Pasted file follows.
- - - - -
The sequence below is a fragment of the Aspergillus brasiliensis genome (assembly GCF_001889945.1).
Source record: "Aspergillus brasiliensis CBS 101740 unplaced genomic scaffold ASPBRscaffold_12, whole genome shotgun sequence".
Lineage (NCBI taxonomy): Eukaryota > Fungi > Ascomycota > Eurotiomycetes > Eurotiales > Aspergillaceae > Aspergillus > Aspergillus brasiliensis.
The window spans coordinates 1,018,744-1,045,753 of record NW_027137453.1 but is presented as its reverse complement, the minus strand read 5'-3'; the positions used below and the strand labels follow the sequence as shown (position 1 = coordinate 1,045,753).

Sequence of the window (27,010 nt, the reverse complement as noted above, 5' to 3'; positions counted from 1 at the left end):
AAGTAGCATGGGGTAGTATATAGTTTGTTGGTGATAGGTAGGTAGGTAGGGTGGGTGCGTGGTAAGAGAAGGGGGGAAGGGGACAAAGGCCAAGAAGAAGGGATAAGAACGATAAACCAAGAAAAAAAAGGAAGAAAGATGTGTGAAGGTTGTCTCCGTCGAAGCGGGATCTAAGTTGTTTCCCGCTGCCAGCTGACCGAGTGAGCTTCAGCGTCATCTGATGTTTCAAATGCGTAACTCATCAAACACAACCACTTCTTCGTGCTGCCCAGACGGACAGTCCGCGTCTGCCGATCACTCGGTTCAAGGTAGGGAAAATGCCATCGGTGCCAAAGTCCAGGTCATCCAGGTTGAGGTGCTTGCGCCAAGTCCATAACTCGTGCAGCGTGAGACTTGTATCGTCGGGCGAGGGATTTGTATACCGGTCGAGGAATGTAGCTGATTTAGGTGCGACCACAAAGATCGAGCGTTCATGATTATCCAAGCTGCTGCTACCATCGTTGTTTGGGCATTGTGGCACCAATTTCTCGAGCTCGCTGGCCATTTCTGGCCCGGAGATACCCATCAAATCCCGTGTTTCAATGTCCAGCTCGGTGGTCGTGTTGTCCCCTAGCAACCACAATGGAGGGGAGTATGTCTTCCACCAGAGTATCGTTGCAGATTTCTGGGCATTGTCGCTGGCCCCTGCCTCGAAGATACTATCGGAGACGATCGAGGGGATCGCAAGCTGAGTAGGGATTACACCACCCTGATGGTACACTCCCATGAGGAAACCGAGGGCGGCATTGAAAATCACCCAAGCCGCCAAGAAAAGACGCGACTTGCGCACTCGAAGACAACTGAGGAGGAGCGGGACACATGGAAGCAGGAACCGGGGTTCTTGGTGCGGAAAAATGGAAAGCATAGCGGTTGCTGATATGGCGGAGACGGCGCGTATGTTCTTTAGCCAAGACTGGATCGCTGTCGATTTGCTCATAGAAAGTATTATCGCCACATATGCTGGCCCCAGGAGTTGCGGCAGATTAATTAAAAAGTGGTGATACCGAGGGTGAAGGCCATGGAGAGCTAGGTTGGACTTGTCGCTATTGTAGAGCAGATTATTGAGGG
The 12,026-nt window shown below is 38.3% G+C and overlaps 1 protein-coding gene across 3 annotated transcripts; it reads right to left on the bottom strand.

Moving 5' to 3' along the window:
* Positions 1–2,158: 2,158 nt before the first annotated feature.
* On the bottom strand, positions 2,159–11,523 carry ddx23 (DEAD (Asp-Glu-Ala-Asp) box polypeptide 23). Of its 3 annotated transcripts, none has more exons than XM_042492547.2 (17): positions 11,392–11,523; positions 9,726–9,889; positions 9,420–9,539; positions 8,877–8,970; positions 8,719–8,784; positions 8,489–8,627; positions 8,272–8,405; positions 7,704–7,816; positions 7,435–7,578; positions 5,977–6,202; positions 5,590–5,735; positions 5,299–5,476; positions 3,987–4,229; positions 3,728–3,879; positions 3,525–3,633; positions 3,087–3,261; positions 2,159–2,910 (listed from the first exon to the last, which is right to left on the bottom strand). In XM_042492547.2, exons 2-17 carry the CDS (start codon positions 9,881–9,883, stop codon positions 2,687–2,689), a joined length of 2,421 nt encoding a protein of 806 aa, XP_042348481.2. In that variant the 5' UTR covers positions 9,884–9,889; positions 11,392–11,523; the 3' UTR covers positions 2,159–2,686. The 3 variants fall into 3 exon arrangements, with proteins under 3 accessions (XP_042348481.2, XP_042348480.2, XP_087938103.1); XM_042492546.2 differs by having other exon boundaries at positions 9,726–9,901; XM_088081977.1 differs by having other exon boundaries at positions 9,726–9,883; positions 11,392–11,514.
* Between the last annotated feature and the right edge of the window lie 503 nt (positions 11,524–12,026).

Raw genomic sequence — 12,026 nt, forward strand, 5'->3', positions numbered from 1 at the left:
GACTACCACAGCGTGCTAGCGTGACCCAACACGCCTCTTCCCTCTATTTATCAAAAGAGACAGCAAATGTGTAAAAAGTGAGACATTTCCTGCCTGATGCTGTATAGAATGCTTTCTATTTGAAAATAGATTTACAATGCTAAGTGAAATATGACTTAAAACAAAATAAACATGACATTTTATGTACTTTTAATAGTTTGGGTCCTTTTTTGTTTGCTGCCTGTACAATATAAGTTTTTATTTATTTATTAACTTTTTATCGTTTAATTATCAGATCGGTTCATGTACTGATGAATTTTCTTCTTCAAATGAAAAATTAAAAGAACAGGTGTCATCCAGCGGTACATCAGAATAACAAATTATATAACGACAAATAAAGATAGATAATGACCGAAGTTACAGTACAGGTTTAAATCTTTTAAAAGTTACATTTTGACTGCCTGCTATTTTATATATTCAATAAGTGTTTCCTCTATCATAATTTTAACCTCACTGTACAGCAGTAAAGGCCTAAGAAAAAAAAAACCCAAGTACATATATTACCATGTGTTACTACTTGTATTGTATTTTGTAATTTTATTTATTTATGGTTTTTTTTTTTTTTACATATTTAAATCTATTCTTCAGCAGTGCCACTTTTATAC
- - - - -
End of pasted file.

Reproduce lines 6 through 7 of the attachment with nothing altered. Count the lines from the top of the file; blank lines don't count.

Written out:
AAGTAGCATGGGGTAGTATATAGTTTGTTGGTGATAGGTAGGTAGGTAGGGTGGGTGCGTGGTAAGAGAAGGGGGGAAGGGGACAAAGGCCAAGAAGAAGGGATAAGAACGATAAACCAAGAAAAAAAAGGAAGAAAGATGTGTGAAGGTTGTCTCCGTCGAAGCGGGATCTAAGTTGTTTCCCGCTGCCAGCTGACCGAGTGAGCTTCAGCGTCATCTGATGTTTCAAATGCGTAACTCATCAAACACAACCACTTCTTCGTGCTGCCCAGACGGACAGTCCGCGTCTGCCGATCACTCGGTTCAAGGTAGGGAAAATGCCATCGGTGCCAAAGTCCAGGTCATCCAGGTTGAGGTGCTTGCGCCAAGTCCATAACTCGTGCAGCGTGAGACTTGTATCGTCGGGCGAGGGATTTGTATACCGGTCGAGGAATGTAGCTGATTTAGGTGCGACCACAAAGATCGAGCGTTCATGATTATCCAAGCTGCTGCTACCATCGTTGTTTGGGCATTGTGGCACCAATTTCTCGAGCTCGCTGGCCATTTCTGGCCCGGAGATACCCATCAAATCCCGTGTTTCAATGTCCAGCTCGGTGGTCGTGTTGTCCCCTAGCAACCACAATGGAGGGGAGTATGTCTTCCACCAGAGTATCGTTGCAGATTTCTGGGCATTGTCGCTGGCCCCTGCCTCGAAGATACTATCGGAGACGATCGAGGGGATCGCAAGCTGAGTAGGGATTACACCACCCTGATGGTACACTCCCATGAGGAAACCGAGGGCGGCATTGAAAATCACCCAAGCCGCCAAGAAAAGACGCGACTTGCGCACTCGAAGACAACTGAGGAGGAGCGGGACACATGGAAGCAGGAACCGGGGTTCTTGGTGCGGAAAAATGGAAAGCATAGCGGTTGCTGATATGGCGGAGACGGCGCGTATGTTCTTTAGCCAAGACTGGATCGCTGTCGATTTGCTCATAGAAAGTATTATCGCCACATATGCTGGCCCCAGGAGTTGCGGCAGATTAATTAAAAAGTGGTGATACCGAGGGTGAAGGCCATGGAGAGCTAGGTTGGACTTGTCGCTATTGTAGAGCAGATTATTGAGGG
The 12,026-nt window shown below is 38.3% G+C and overlaps 1 protein-coding gene across 3 annotated transcripts; it reads right to left on the bottom strand.